A week later, after stealing the tape from my local Sam Goody, I was in hip-hop heaven. Listening to the blastmaster recount his rising up in the hip-hop scene after being homeless and battling rappers in the shelter system, to losing DJ Scott La Rock and turning to Public Enemy for support on Outta Here gave me the deepest respect for the Bronx, NYC pioneer. I lost my mind hearing I Can’t Wake Up where he describes his nightmare about being a blunt and having everyone in the rap industry smoking him…creative virtuosity. Black Cop contains timelessly relevent messages to law enforcement around the world. With production by DJ Premier and Kid Capri, every track is winning. Without Return of the Boom Bap, “conscious” hip-hop would probably not exist. Utilizing a street flow and vocal prescence that spans from reggae to funk to jazz, this Boogie Down Productions masterpiece is hip-hop’s Mona Lisa.
Finally, after almost six years of writing this blog, I have reason to use John Stamos’ name in a post title. I expect my traffic to explode accordingly. People are Googling “John Stamos,” right?
But seriously, this is a pretty gorgeous video for Try to Sleep, the first single off Low’s newly released album C’Mon.
Turns out, Stamos, who looks very Mad Men-esque here, is a fan of the band: “I’m actually good friends with their producer Matt Beckley, and he had played me some of the record while they we’re making it, which I loved. Ironically it turns out I was a big fan of one of their older songs Cue the Strings … I’m a sucker for a well written song with great harmonies, and when it came time for them to cast the video, they asked if I’d like to be involved, I liked the concept I was happy to be a part of it. The new record is on all the time at my place. One of my favorite indie bands.”
Sometimes, these moments can be subtle, which seems to be the case on the new album build a rocket boys!, a mostly subdued but elegant offering. That said, I probably overlooked Open Arms upon my initial handful of listens. But then I saw a video of Elbow performing the song live for Comic Relief as part of Red Nose Day, and, well, when you add a children’s choir and put the song’s chorus – “We got open arms for broken hearts – in this context of helping the needy, it’s hard not to get wrapped up in the power of it.
The band also released an official video for the song (albeit an edited version, by about 40 seconds or so), featuring the artwork of Oliver East:
He was cool enough to hook me up with a copy – even though it was right under my nose all this time. One of the standout songs is Career Advice, a sobering take on the putrid music industry from someone who deserves better (which is probably why those folks wouldn’t get it anyway). It’s a song every musician – hip-hop or otherwise – really ought to hear.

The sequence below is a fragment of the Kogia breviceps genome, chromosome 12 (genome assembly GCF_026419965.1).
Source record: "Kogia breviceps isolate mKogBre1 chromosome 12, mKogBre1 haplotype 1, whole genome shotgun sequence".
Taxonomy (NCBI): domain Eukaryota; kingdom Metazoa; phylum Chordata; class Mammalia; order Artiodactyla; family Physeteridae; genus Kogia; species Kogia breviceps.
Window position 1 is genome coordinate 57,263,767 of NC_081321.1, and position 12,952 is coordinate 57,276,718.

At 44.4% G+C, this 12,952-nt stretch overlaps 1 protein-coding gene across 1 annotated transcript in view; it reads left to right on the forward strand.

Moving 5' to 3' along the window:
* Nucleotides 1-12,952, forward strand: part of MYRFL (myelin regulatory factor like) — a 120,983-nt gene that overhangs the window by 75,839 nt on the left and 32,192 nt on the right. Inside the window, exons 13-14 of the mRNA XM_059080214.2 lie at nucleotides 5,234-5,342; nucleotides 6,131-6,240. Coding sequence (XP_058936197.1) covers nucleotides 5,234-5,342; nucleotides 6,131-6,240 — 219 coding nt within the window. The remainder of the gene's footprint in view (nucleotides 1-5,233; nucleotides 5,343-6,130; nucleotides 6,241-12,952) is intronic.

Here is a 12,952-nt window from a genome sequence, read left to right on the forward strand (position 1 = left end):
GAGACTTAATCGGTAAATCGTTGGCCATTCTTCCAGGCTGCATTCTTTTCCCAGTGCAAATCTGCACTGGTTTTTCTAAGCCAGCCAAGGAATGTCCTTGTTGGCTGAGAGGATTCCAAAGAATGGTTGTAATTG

UK beatmaker Awkward, a member of the crew/label Machina Muerte, produced the track. And for his latest full-length, Grand Prize, Awkward revisited the song – now simply called Advice – for what you might call a remix of his own original, which we’ve seen him do before with Mike Eagle.
And while I haven’t gotten my hands on Grand Prize yet, I have been diggin’ on Awkward’s First Prize, a freebie mix tape of remixes and assorted loose ends. Mike Eagle shows up there, as does Isaiah Toothtaker.
As we creep closer to Record Store Day on April 16, the announcements of the exclusive releases that will bankrupt me are coming faster. (Glad I held onto that Stinkweeds gift certificate I got for Christmas.)
The numbered cassettes were assembled by hand (proof!) and feature inserts screenprinted onto vintage paper stock along with a coupon for a digital download of the tracks.
Here’s the tracklisting, which appears to include the Twilight Sad covering Frightened Rabbit’s Be Less Rude:
SIDE A (Frightened Rabbit)
1. Be Less Rude
2. I Feel Better
4. Keep Yourself Warm
5. The Greys
SIDE B (The Twilight Sad)
4. Be Less Rude
Now, the press release says the tracks are “previously unheard,” but if you look hard enough, FatCat has built a demo archive of the submissions it receives. That includes a page with three Frightened Rabbit tracks: An Incident, The Greys and Be Less Rude. There’s no telling if these versions of Be Less Rude and The Greys – finished versions of which appear on the band’s debut album Sing the Greys – are the same as on the cassette, but I’ll be on the hunt for that tape regardless. I knew I saved my Pioneer double-cassette deck all these years for a reason.
Last year, Radar Brothers were touring in support of their 2010 release The Illustrated Garden (Merge Records). And now the band is already hard at work on a new album, which apparently will be titled Radar Brothers Family Magnetic.
According to a recent website posting: “As this is turning out the be the largest line-up of Brothers yet, (and maybe sisters??…who knows) it has been dubbed the RADAR BROTHERS FAMILY MAGNETIC.”
After bringing aboard new members Be Hussey and Stevie Treichel for Garden, Putnam has expanded the lineup to include three more cohorts: Dan Iead (guitars, formerly of the Broken West), Ethan Walter (keyboards, guitar), and Brian Cleary (keyboards, formerly of the Movies).
Tickets for the Easter-night extravaganza are $10 and available here. Photos from last year’s show can be seen here.